The name of Wythenshawe seems to come from Old English
“wiðign” = “withy tree”
“sceaga” = “wood”.
It is generally believed that “sceaga” has morphed over the years to be pronounced “shawe”.
The ancient townships of Northenden, Baguley appear in the Domesday Book (of 1086) and together with Northen Etchells, became the present-day Wythenshawe when they were merged with Manchester in 1931.
Until then, the name had referred only to Wythenshawe Hall and its grounds.
In the 1920’s building work started on a housing estate an area of approximately 11 square miles (28 km2).
Intended to be a “garden city” where people could be rehoused away from industrial Manchester. Town planner Patrick Abercrombie identified the area as the most suitable undeveloped land for a housing estate close to the city.
It is argued that Wythenshawe was once the largest council estate in Europe.
It is Manchester’s largest district.
Part of Benchill (not the area southwest of Gladeside Road) and some areas in the north were built before World War II and called the Wythenshawe Ward of the City of Manchester.
The rest was built after the Second World War, starting in the late 1940s as wartime building restrictions were relaxed. Parts of Baguley were still semi-rural in the 1960s, but now there is very little open country left.
Originally built without many shops, amenities or services there was very little employability to hand.
Although Northenden already had a shopping area on Palatine Road, the earliest new shops were built in the 1930s and included parades on Hollyhedge Road, and on Altrincham Road in Sharston (the latter was demolished in 1973 to make way for the M56 Sharston bypass).
There were smaller local shops, usually a grocers – selling general household provisions, at Minsterly Parade (Woodhouse Park), Haverley Circle (Benchill),
However, it took decades for some areas of Wythenshawe to get their own neighbourhood shops, which meant residents had to travel or visit a mobile shop van when it visited their area; various residents’ associations were set up to address those problems, but progress was very slow.
After the Second World War, Wythenshawe eventually expanded, with several further shops being built (such as Haveley Circle, built in the early 1950s but demolished in the 1990s) and businesses were attracted to the area with the expansion of the Sharston Industrial Estate and, later, the Moss Nook and Roundthorn industrial complexes.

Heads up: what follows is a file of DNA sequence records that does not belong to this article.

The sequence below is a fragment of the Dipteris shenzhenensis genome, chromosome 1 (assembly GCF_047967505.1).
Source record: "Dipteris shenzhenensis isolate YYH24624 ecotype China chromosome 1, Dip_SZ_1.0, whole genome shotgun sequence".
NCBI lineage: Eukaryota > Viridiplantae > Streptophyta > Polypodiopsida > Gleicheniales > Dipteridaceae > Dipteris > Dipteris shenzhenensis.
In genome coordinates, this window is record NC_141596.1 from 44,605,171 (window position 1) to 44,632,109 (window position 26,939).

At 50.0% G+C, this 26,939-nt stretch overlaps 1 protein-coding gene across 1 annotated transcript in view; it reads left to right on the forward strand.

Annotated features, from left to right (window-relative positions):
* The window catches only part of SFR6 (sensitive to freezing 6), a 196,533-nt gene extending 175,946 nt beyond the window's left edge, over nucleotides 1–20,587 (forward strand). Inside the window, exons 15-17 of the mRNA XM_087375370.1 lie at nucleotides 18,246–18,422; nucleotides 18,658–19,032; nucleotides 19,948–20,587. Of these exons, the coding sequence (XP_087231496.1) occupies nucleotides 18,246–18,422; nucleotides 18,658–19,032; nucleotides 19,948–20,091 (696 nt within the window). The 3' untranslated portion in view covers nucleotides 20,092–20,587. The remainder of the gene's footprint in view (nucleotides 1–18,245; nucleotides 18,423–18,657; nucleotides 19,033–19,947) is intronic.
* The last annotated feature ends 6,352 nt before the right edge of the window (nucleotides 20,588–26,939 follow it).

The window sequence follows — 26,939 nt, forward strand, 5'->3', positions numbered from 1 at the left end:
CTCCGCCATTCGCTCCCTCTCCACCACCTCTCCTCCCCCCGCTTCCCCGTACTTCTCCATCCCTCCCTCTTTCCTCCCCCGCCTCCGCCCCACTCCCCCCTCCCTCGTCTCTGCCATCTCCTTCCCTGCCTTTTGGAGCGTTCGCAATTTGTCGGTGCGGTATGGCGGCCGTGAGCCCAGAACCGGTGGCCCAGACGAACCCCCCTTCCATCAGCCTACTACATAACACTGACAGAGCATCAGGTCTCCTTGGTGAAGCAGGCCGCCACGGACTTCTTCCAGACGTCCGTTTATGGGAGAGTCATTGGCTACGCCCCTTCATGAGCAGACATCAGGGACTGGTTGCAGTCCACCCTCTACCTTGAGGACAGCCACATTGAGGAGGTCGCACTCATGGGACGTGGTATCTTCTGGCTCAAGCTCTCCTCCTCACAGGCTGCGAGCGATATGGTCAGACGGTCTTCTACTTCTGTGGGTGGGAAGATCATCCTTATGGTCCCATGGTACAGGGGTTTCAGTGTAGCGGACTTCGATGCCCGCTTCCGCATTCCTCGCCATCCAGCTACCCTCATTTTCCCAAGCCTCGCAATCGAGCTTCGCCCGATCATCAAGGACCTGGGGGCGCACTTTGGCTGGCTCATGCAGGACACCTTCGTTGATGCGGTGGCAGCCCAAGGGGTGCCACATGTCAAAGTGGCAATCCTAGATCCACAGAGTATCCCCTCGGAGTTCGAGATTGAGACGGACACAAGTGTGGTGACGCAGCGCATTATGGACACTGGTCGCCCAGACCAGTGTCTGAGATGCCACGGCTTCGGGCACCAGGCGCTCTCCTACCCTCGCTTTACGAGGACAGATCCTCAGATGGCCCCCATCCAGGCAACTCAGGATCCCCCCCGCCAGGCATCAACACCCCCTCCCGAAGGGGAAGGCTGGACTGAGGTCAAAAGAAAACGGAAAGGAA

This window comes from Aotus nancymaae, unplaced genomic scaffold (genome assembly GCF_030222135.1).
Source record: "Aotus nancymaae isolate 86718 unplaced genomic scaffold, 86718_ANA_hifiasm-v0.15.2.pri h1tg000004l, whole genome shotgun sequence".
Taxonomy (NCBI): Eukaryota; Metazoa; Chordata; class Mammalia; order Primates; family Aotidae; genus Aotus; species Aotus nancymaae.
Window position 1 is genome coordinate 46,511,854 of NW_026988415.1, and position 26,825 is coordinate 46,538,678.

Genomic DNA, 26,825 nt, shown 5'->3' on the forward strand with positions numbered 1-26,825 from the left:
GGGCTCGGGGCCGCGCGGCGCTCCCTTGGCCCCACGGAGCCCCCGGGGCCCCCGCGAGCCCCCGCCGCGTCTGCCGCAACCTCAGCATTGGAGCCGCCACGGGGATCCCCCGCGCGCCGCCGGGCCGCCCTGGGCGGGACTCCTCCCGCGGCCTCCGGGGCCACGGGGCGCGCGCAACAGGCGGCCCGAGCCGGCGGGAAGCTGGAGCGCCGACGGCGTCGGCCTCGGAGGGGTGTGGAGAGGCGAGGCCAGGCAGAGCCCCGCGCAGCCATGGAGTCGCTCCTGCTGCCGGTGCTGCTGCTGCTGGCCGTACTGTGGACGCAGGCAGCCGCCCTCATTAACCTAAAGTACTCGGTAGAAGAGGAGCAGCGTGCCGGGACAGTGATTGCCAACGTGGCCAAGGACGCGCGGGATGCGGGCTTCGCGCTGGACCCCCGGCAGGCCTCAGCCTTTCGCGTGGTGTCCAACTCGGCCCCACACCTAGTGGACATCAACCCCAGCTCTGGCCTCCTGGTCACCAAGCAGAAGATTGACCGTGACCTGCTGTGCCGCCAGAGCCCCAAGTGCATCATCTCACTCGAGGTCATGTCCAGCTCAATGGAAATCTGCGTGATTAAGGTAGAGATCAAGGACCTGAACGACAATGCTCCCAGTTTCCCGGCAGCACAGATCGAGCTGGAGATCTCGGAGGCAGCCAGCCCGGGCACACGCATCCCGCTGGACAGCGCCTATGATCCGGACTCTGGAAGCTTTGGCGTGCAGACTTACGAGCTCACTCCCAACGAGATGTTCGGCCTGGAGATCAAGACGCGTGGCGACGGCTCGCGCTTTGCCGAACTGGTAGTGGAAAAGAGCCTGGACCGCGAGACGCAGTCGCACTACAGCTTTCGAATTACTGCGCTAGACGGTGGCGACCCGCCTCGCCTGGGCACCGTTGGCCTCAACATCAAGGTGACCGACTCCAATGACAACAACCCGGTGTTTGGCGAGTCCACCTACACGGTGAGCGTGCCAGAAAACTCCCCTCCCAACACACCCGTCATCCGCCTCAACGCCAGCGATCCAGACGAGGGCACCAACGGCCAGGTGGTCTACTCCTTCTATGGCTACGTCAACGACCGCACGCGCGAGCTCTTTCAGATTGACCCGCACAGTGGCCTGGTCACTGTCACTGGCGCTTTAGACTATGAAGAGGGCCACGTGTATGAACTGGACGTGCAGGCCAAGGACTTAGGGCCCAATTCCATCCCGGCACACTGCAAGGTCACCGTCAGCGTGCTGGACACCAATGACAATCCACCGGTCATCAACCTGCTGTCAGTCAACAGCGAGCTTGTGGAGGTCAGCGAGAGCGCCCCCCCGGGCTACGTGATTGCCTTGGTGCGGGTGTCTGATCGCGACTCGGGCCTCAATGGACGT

Wythenshawe gradually acquired all the amenities and facilities that the original planners had neglected to include with the building of several new schools, shops, pubs and churches.
The area also got its own hospital, and Wythenshawe Hospital grew out of the earlier Baguley Hospital in 1948.
The largest shopping area was built in the 1960s in the town centre, known as the Wythenshawe Civic Centre, which has been expanded further since it was first built.
In 1971, the Wythenshawe Forum was opened there, which included a library, a swimming pool, a restaurant, a bar and a theatre.
From the 1990s to the 2000s, the houses that were built and owned by the council were transferred to the control of local housing associations, such as Willow Park in east Wythenshawe and Parkway Green in west Wythenshawe.
Both associations merged in 2013 to form the Wythenshawe Community Housing Group which is now responsible for around 14,000 homes in Wythenshawe.
Housing approx 110,000 residents.
It is now at the centre of massive regeneration across Manchester.
The residents of Wythenshawe are now supported by an infrastructure including Wythenshawe Hospital, the Sharston Industrial Estate and the Moss Nook and Roundthorn industrial complexes, 35 schools, The Forum complex and “Civic” shopping area, where the local police are based and fire services are based in the Roundthorn area.
It is a busy, bustling, suburb.
Tramlines have been built and plans are to expand these. Manchester International Airport as based within the boundaries with its 2 runways and 3 terminals, the M60 and M56 motorways as well as the A560, plus the network of roads aid the transportation of people and goods.
Wythenshawe was the outdoor filming location for the Channel 4 series Shameless, which showed various shots of the local tower-blocks, housing estates and other architecture unique to this area.
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